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Monday, November 27, 2006
PRESSURE is mounting on the Government to hold a public inquiry into the 1974 Dublin-Monaghan bombings and a string of other loyalist attacks in the Republic, as a second report into British collusion with loyalists is due to be published.
An Oireachtas committee report into three separate bomb attacks in Dublin along with Dundalk, Co Louth and Castleblayney, Co Monaghan found evidence of collusion in all three attacks, which killed five people.
The attacks took place between 1975 and 1976.
The report, which will be published on Wednesday, is understood to have uncovered what one source close to the investigation described as "disturbing evidence of collusion".
Last month, a panel of independent, international investigators found "strong and credible evidence" of British state collusion in 24 out of 25 cases it investigated, involving the deaths of 76 people.
The panel investigated a series of murders which took place in the early to mid-1970s and which are believed to be the work of a loyalist group known as the ‘Glennane Gang’.
Earlier this month, a former police colleague of Chief Superintendent Harry Breen, the highest ranking RUC man to be killed by the IRA during the Troubles, claimed Breen was involved with the gang.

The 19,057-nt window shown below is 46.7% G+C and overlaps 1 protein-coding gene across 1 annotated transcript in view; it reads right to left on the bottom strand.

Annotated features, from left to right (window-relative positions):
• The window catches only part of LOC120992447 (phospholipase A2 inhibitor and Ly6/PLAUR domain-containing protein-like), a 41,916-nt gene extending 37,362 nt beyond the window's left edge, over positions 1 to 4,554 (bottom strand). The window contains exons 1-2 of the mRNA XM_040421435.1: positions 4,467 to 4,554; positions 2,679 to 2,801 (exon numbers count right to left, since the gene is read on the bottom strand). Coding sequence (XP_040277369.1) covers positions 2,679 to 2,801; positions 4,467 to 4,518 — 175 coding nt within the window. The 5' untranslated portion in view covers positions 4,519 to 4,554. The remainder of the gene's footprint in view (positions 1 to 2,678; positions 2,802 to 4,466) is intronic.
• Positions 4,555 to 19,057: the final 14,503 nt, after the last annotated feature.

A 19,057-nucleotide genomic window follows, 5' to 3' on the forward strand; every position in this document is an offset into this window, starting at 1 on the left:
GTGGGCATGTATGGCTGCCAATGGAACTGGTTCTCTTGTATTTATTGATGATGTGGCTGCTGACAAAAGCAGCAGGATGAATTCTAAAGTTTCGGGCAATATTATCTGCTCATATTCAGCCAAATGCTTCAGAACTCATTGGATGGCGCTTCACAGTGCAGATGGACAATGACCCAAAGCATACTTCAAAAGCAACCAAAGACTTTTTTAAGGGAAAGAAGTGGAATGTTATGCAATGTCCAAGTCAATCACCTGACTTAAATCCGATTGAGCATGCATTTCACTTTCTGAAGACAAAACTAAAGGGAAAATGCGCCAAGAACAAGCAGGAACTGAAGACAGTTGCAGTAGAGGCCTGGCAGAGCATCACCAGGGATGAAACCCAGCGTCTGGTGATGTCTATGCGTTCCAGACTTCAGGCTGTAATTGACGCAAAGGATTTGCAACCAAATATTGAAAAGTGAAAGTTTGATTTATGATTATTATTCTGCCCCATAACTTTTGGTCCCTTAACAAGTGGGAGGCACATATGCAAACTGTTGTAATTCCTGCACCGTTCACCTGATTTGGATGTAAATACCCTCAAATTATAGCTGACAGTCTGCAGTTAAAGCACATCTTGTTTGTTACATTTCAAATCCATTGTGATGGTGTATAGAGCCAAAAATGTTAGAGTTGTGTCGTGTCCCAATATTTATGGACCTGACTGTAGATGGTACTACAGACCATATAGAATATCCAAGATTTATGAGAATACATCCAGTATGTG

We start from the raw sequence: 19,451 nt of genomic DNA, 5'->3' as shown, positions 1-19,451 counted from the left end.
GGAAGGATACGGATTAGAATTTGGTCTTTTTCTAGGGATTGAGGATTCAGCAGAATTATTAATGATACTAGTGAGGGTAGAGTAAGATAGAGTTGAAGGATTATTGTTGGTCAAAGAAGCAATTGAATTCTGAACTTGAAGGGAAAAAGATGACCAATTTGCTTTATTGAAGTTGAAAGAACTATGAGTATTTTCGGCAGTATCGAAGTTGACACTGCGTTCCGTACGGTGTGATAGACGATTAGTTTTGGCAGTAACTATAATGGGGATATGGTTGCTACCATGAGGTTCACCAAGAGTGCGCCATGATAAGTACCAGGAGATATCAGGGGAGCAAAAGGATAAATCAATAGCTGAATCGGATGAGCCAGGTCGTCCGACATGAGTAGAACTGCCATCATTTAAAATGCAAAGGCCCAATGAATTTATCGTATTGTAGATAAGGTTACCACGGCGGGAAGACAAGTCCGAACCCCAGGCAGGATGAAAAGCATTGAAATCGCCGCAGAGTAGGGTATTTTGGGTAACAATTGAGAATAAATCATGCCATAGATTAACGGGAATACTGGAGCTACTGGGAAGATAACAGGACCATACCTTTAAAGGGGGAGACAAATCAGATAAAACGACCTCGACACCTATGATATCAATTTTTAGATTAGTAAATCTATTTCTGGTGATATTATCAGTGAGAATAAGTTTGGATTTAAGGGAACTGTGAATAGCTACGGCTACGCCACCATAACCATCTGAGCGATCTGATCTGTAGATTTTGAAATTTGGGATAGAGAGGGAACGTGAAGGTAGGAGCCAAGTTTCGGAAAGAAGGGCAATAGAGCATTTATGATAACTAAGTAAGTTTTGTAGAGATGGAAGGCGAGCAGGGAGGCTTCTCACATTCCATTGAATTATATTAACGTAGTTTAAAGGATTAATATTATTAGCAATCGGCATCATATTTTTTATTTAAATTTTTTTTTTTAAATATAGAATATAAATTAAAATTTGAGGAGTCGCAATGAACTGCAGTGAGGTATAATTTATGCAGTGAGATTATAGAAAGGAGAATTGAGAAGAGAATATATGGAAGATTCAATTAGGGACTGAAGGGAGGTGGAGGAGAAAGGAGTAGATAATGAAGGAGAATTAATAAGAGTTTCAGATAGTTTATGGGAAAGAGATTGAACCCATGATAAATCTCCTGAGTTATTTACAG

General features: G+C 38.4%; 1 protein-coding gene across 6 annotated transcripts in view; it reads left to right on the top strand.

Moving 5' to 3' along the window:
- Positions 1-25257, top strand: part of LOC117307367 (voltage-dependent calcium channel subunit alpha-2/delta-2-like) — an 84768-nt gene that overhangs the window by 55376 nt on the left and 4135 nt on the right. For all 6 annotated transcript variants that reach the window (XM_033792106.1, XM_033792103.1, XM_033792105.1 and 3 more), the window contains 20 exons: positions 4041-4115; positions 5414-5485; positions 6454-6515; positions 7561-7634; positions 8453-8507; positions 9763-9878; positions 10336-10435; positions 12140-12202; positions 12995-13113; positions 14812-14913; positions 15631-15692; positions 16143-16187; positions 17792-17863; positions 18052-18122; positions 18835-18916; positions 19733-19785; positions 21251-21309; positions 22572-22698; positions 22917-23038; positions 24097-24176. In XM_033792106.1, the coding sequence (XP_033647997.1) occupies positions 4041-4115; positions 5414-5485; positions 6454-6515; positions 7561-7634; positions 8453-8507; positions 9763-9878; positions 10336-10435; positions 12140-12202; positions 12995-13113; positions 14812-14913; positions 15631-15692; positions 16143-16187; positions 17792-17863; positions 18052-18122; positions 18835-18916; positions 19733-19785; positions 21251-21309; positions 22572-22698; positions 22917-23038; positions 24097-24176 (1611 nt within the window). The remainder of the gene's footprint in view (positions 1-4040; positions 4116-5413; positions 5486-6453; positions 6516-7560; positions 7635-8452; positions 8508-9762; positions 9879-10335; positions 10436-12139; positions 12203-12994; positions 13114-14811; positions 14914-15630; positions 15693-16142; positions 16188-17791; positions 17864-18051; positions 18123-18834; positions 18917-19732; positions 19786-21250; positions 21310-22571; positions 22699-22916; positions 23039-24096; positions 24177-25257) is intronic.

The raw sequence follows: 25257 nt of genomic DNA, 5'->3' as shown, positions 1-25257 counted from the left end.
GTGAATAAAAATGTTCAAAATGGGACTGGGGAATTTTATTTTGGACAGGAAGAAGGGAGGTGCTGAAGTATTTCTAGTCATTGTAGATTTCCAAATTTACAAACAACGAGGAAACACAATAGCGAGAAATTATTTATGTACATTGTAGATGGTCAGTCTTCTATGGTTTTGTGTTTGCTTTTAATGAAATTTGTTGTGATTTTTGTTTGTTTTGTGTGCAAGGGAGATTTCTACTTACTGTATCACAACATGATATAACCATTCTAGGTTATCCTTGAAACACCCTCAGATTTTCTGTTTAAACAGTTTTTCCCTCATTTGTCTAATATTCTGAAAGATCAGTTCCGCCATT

Margaret Urwin, of the victims’ group Justice For the Forgotten, said the Government needs to hold a public inquiry into the 1970s murders immediately.
"The victims want to know the truth about what happened in Dublin-Monaghan and in the other attacks which took place," Mrs Urwin said.
"This can only be done through a public inquiry."
However, the only public inquiry which the state has agreed to undertake is into the killing of Breen, who is linked to loyalist paramilitaries, and his colleague Bob Buchanan who were ambushed by the IRA in March 1989.
The inquiry will not investigate Breen’s paramilitary links but will instead focus on whether or not a member of the gardaí tipped off the IRA about the two RUC men’s movements on the day they were killed.
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